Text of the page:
Power in a union: Twin Cities DSA stands with AT&T strike

BY NICK REA

On Friday, May 19, Communications Workers of America (CWA) announced that negotiations had broken down with AT&T Mobility after management failed to provide their workers with a contract with fair wage increases and adequate healthcare protections. In response, and in an era when hand-wringing over the state of organized labor is at an all-time high, CWA decided to call a weekend-long strike at AT&T call centers and storefronts in what is estimated to be the largest national retail strike in American history. The Twin Cities chapter of Democratic Socialists of America (DSA) stood alongside the picketing workers in solidarity, chanting and marching in front of the AT&T store in Calhoun Square.
“AT&T is a very powerful corporation, they have a lot of lawyers,” Kieran Knutson of CWA told strikers and supporters, “but the thing we have to keep in mind is that the reason they are so big and so rich is because of all the work we do. There’s not a single dime or a single dollar they would make without working class people.” Interspersed through Knutson’s speech, car horns honked in solidarity and the strikers responded in kind with cheers and shouts. “If we decided to organize ourselves and use our muscle, we’re going to start turning the tables.” Ian Ringgenberg of DSA chimed in with support, “If you guys go on strike, we’ll be out here again with bigger signs.”
“Leadership was led to think we wouldn’t be on strike. But every store walked off—almost every AT&T Mobility employee in the State of Minnesota,” said Tyler Jolly, a CWA member and AT&T retail sales consultant of 13 years.  “This contract covers mobility call centers as well—including DirecTV, which AT&T just purchased for $52 billion … They’re taking in a billion dollars a month in profits. They’re also refusing to negotiate on commissions, meaning that they would keep control of how much commission salespeople make, even if everyone is rushing to buy a new iPhone.” Behind Jolly, the picketers chanted loudly: “What do we want? A contract! When do we want it? Now!”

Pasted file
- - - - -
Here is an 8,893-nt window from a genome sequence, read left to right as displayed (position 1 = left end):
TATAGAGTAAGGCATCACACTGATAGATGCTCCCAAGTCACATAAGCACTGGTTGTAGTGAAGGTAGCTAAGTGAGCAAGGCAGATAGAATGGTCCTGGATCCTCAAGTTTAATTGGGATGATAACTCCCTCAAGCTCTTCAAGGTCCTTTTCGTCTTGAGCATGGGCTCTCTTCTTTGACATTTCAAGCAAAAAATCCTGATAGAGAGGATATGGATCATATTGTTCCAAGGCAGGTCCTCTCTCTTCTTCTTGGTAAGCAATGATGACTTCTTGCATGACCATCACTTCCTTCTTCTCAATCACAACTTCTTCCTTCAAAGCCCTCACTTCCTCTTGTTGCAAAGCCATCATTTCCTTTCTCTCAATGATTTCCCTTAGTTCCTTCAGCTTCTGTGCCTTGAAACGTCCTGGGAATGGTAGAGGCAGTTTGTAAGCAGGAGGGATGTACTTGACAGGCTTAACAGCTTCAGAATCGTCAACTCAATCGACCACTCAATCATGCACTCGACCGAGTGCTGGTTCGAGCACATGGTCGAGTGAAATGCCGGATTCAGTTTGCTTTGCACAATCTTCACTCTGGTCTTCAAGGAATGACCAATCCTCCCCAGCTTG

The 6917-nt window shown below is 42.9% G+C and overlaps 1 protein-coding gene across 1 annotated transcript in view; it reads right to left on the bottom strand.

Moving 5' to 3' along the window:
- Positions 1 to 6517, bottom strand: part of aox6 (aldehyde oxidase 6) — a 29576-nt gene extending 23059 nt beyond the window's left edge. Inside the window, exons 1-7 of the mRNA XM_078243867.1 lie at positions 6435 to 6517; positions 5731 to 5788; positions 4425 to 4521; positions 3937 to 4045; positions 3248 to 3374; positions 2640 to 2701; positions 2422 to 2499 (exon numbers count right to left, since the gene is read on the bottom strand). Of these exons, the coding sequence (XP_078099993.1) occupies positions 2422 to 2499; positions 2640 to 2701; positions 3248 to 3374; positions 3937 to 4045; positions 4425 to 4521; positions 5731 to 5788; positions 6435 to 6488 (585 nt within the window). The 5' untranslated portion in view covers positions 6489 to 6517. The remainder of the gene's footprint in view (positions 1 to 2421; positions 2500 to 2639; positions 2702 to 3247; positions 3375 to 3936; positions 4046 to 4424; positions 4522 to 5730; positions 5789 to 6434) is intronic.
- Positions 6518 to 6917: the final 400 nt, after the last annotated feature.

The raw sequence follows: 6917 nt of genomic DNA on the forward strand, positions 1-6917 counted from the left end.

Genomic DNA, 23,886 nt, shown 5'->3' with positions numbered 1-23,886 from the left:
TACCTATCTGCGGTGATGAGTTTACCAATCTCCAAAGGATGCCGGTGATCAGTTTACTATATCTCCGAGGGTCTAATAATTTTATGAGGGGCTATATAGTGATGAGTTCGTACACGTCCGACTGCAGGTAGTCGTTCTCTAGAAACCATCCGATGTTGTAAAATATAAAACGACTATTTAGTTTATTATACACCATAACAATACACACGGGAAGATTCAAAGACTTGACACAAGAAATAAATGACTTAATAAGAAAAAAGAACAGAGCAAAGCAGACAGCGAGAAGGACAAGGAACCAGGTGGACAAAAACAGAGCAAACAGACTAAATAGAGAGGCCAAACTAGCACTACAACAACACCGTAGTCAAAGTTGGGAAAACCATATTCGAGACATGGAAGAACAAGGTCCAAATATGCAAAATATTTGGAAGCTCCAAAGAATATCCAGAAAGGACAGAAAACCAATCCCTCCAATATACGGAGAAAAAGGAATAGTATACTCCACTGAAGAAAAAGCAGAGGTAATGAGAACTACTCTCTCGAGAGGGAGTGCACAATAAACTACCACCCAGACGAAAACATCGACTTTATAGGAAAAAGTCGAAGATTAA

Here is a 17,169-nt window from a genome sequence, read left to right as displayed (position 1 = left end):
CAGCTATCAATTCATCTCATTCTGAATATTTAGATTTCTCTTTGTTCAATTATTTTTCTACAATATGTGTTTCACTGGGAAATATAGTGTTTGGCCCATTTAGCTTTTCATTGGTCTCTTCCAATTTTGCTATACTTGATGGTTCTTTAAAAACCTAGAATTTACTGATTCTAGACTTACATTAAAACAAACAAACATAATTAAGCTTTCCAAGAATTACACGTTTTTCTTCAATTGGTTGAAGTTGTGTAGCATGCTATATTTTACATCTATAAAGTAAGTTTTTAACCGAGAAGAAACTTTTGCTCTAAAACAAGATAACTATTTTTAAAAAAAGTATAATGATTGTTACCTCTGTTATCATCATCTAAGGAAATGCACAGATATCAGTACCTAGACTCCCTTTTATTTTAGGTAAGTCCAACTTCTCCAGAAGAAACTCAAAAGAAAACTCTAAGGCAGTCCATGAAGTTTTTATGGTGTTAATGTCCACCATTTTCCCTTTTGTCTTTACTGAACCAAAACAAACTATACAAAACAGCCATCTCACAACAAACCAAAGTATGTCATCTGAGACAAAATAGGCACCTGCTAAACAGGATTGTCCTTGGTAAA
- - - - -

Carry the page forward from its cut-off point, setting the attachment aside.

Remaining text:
“This is the first ever AT&T Mobility strike in history. This is a warning shot [to management] that we have power and we’re ready to go,” said Jolly. “We have to stick together and support unions and organize more. Even right now we could organize other mobility companies.”
Unions have stood on the forefront of fighting for the average Joe, from normalizing the 8-hour workday to championing paid parental leave and fair wages. Here in Minnesota, we inherit the history of union struggle in the Teamsters Rebellion of Minneapolis and the 1985 strike at the Hormel meatpacking plant in Austin. But far from being a relic of the past, unions are still fighting and winning in our neighborhoods and streets—as evidenced by CWA’s willingness to stop work to win a fair contract. Elsewhere in the Twin Cities, workers everywhere from the Franklin Street Bakery to the University of Minnesota are getting together and uniting for better wages, treatment and jobs.
True democracy cannot exist without a strong labor movement and strong unions. When a boss decides to slash wages, cut benefits, or fire unjustly, where is the recourse for workers? Sadly, it’s not in the current political environment, where corporations buy politicians and build a nationwide right-to-work agenda. DSA stands for another possibility: where workers have as much power as the corporations; where decisions previously left to gigantic corporations and investors are instead part of our democratic political process. But first, the struggle must happen on the shop floor, between workers and management. CWA’s call to strike at AT&T this last weekend showed that the union power hasn’t gone anywhere—you just have to get together.
For more information on the CWA at AT&T, visit http://goodjobsatt.org/. For more information on the Twin Cities DSA, visit http://www.twincitiesdsa.org/ 
“We have to stick together and support unions and organize more. Even right now we could organize other mobility companies.”

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